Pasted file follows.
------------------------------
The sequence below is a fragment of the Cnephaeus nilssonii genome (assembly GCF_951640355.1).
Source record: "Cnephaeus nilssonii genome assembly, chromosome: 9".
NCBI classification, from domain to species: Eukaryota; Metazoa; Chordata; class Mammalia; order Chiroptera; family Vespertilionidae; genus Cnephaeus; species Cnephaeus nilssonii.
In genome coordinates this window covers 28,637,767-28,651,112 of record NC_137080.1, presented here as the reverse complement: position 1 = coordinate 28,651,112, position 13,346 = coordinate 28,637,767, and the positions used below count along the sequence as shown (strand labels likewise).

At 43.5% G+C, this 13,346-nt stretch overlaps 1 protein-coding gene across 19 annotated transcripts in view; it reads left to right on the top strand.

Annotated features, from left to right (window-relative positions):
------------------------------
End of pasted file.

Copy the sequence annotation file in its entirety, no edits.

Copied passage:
The sequence below is a fragment of the Cnephaeus nilssonii genome (assembly GCF_951640355.1).
Source record: "Cnephaeus nilssonii genome assembly, chromosome: 9".
NCBI classification, from domain to species: Eukaryota; Metazoa; Chordata; class Mammalia; order Chiroptera; family Vespertilionidae; genus Cnephaeus; species Cnephaeus nilssonii.
In genome coordinates this window covers 28,637,767-28,651,112 of record NC_137080.1, presented here as the reverse complement: position 1 = coordinate 28,651,112, position 13,346 = coordinate 28,637,767, and the positions used below count along the sequence as shown (strand labels likewise).

At 43.5% G+C, this 13,346-nt stretch overlaps 1 protein-coding gene across 19 annotated transcripts in view; it reads left to right on the top strand.

Annotated features, from left to right (window-relative positions):